New data from The Key highlights the struggle of mainstream schools to support 1.1million pupils with special educational needs or disabilities (SEND) amidst delays to assessments, insufficient budgets and cuts to local authorities.
More than two-thirds (68%) of schools in England are calling for a greater focus on children with SEND in ‘mainstream’ education policy making, according to new findings released today by The Key – the organisation providing leadership and management support to schools.
The findings, based on the views of more than 1,100 school leaders, reveal far-reaching and systemic issues in the support currently available to children with SEND. More than eight in 10 (82%) schools across the country have insufficient funding and budget to adequately provide for these pupils, and almost nine in 10 (89%) school leaders have seen the support they receive for these children affected detrimentally by cuts to local authorities’ (LAs’) services.
Adding to this pressure, three-quarters (75%) of schools have pupils who have been waiting longer than the expected maximum time frame of six weeks for an assessment of special educational needs (SEN) or education, health and care plan.
These findings come more than a year after wide-ranging reforms to SEND provision, intended to ensure children’s needs are properly met, came into effect in autumn 2014.
Budget issues associated with SEND provision, and the wider implications of these, was a recurring theme in comments left by those who completed The Key’s survey. One headteacher said: “Funding for pupils with SEN has become extremely difficult to access this academic year and this has a detrimental impact on staffing and the welfare of our pupils.”
Cathy Earley, headteacher of a nursery school in the north west of England, said: “School funding is so stretched that schools are unable to absorb any additional staffing and funding demands for children with SEND. The direction the curriculum is taking is also becoming less and less inclusive for these children, meaning schools need to look at alternative interventions which cost money and teacher time.”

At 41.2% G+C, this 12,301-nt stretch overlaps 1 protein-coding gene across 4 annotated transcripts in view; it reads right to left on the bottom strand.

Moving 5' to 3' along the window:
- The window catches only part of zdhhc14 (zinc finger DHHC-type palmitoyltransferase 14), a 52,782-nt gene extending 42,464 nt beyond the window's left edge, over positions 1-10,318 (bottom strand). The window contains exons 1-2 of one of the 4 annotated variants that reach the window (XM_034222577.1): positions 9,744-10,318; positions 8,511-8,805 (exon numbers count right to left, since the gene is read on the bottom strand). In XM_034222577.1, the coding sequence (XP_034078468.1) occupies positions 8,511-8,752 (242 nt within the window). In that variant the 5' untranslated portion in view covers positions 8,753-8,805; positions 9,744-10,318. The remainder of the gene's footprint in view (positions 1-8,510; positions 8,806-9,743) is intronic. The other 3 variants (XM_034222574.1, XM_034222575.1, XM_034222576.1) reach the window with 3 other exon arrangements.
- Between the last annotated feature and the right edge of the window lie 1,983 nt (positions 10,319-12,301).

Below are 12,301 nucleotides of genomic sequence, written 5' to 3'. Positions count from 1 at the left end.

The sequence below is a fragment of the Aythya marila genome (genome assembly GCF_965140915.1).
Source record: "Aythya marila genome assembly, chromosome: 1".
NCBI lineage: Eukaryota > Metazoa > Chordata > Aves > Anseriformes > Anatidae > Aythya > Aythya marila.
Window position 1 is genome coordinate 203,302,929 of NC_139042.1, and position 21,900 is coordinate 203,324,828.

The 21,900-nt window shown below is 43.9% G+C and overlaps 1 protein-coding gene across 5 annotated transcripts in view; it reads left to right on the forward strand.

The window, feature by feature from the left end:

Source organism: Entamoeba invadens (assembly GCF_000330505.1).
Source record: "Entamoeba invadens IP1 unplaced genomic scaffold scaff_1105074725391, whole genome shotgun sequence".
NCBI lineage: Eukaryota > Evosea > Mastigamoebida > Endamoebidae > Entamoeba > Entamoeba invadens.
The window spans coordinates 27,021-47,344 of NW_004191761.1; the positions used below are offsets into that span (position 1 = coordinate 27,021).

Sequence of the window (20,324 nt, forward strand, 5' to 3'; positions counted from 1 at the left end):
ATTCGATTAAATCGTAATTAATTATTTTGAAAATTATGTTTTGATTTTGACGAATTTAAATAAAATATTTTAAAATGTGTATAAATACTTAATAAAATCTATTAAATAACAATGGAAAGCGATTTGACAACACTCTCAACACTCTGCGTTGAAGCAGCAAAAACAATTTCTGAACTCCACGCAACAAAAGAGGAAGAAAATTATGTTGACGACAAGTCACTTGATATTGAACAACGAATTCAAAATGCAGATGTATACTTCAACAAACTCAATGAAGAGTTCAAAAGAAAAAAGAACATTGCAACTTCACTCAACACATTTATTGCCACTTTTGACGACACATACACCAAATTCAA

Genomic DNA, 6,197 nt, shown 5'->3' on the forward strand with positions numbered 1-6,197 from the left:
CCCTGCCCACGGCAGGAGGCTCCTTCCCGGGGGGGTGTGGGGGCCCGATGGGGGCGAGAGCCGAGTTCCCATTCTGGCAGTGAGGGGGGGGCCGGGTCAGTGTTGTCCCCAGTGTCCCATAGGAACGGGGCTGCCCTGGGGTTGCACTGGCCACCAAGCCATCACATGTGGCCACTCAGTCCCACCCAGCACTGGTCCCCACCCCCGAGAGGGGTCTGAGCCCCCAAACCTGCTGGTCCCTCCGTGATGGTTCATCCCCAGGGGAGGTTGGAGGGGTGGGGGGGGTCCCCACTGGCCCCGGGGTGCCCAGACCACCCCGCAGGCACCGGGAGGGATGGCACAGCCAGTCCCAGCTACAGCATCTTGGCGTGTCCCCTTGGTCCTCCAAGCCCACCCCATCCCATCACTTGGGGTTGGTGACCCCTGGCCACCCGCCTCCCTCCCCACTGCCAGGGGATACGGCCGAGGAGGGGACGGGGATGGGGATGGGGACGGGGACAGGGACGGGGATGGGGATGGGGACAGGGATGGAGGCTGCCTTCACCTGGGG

When asked if initial teacher training adequately prepares teachers to support pupils with SEND, almost nine in 10 (88%) school leaders said they don’t believe it does.
One headteacher explained: “Teachers cannot possibly have or expect to gain knowledge, experience and skills to cope with the many differing needs of children now coming into school”.
Speaking about the findings, Fergal Roche, chief executive of The Key said: “A year on from major reforms to the national system for SEND provision, these findings represent an important wake-up call from school leaders. Schools need adequate funding and a holistic, well co-ordinated and resourced system of support behind them to provide effectively for children with SEND.”
While the findings show that pressure is being felt across the school system, primary schools appear to be under the most strain when it comes to providing for pupils with SEND. More than eight in 10 (84%) primary school leaders say their budget is insufficient and more than nine in 10 (91%) have had the support they receive for SEND provision affected by cuts to their LA.
At the secondary school level, seven in 10 (70%) school leaders raised concerns about their funding and budget for SEND provision, and more than eight in 10 (81%) experienced diminished SEND support because of cuts to their LA.
Delays in assessments of SEN and long waits for education, health and care plans also appear to be more prevalent for children of primary-school age. Almost eight in 10 (79%) primary schools have pupils who have been waiting longer than the expected time, alongside just over six in 10 (62%) secondary schools.
From Monday 6th June 2016, The Key will be running a #SENDmatters campaign to raise awareness, drive positive outcomes and make a difference for children with SEND.
For more information on how you can get involved, visit: #SENDmatters campaign 2016
1 Figure calculated from the latest school census data on pupils with SEND in mainstream schools in England: https://www.gov.uk/government/statistics/special-educational-needs-in-england-january-2015
About the survey
The Key invited a sample of its members to complete its annual survey in January 2016. The questionnaire for this study was designed by The Key and conducted online using Survey Monkey. 1,188 school leaders completed the full survey. The survey response data was weighted to match the population profile of schools in England in terms of region, school phase and school type, so the data described in this summary can therefore be taken to provide an indication of the opinions of school leaders in mainstream schools across England.